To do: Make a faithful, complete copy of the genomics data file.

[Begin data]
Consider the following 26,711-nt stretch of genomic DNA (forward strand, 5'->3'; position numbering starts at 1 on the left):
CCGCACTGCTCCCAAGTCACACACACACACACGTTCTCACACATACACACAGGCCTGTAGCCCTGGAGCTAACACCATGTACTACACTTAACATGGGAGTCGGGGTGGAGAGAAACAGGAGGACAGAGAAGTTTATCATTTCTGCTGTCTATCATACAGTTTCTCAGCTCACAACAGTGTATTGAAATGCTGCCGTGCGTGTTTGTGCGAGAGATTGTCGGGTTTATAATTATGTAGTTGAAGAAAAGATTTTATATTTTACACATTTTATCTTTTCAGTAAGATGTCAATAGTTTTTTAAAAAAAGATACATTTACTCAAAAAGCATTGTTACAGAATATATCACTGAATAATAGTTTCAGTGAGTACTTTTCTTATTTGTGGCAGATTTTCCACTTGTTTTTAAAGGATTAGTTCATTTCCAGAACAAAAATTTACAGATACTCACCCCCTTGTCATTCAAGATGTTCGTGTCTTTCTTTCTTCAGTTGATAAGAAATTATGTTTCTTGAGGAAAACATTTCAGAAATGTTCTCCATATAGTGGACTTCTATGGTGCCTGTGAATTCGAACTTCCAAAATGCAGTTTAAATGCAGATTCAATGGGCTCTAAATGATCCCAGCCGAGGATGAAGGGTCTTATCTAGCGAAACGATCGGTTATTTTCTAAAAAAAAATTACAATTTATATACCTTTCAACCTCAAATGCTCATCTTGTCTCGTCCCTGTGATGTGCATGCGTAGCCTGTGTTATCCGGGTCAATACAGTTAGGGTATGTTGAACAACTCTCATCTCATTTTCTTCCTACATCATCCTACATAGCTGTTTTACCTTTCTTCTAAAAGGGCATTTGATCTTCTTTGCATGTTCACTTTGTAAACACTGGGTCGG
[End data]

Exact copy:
Consider the following 26,711-nt stretch of genomic DNA (forward strand, 5'->3'; position numbering starts at 1 on the left):
CCGCACTGCTCCCAAGTCACACACACACACACGTTCTCACACATACACACAGGCCTGTAGCCCTGGAGCTAACACCATGTACTACACTTAACATGGGAGTCGGGGTGGAGAGAAACAGGAGGACAGAGAAGTTTATCATTTCTGCTGTCTATCATACAGTTTCTCAGCTCACAACAGTGTATTGAAATGCTGCCGTGCGTGTTTGTGCGAGAGATTGTCGGGTTTATAATTATGTAGTTGAAGAAAAGATTTTATATTTTACACATTTTATCTTTTCAGTAAGATGTCAATAGTTTTTTAAAAAAAGATACATTTACTCAAAAAGCATTGTTACAGAATATATCACTGAATAATAGTTTCAGTGAGTACTTTTCTTATTTGTGGCAGATTTTCCACTTGTTTTTAAAGGATTAGTTCATTTCCAGAACAAAAATTTACAGATACTCACCCCCTTGTCATTCAAGATGTTCGTGTCTTTCTTTCTTCAGTTGATAAGAAATTATGTTTCTTGAGGAAAACATTTCAGAAATGTTCTCCATATAGTGGACTTCTATGGTGCCTGTGAATTCGAACTTCCAAAATGCAGTTTAAATGCAGATTCAATGGGCTCTAAATGATCCCAGCCGAGGATGAAGGGTCTTATCTAGCGAAACGATCGGTTATTTTCTAAAAAAAAATTACAATTTATATACCTTTCAACCTCAAATGCTCATCTTGTCTCGTCCCTGTGATGTGCATGCGTAGCCTGTGTTATCCGGGTCAATACAGTTAGGGTATGTTGAACAACTCTCATCTCATTTTCTTCCTACATCATCCTACATAGCTGTTTTACCTTTCTTCTAAAAGGGCATTTGATCTTCTTTGCATGTTCACTTTGTAAACACTGGGTCGG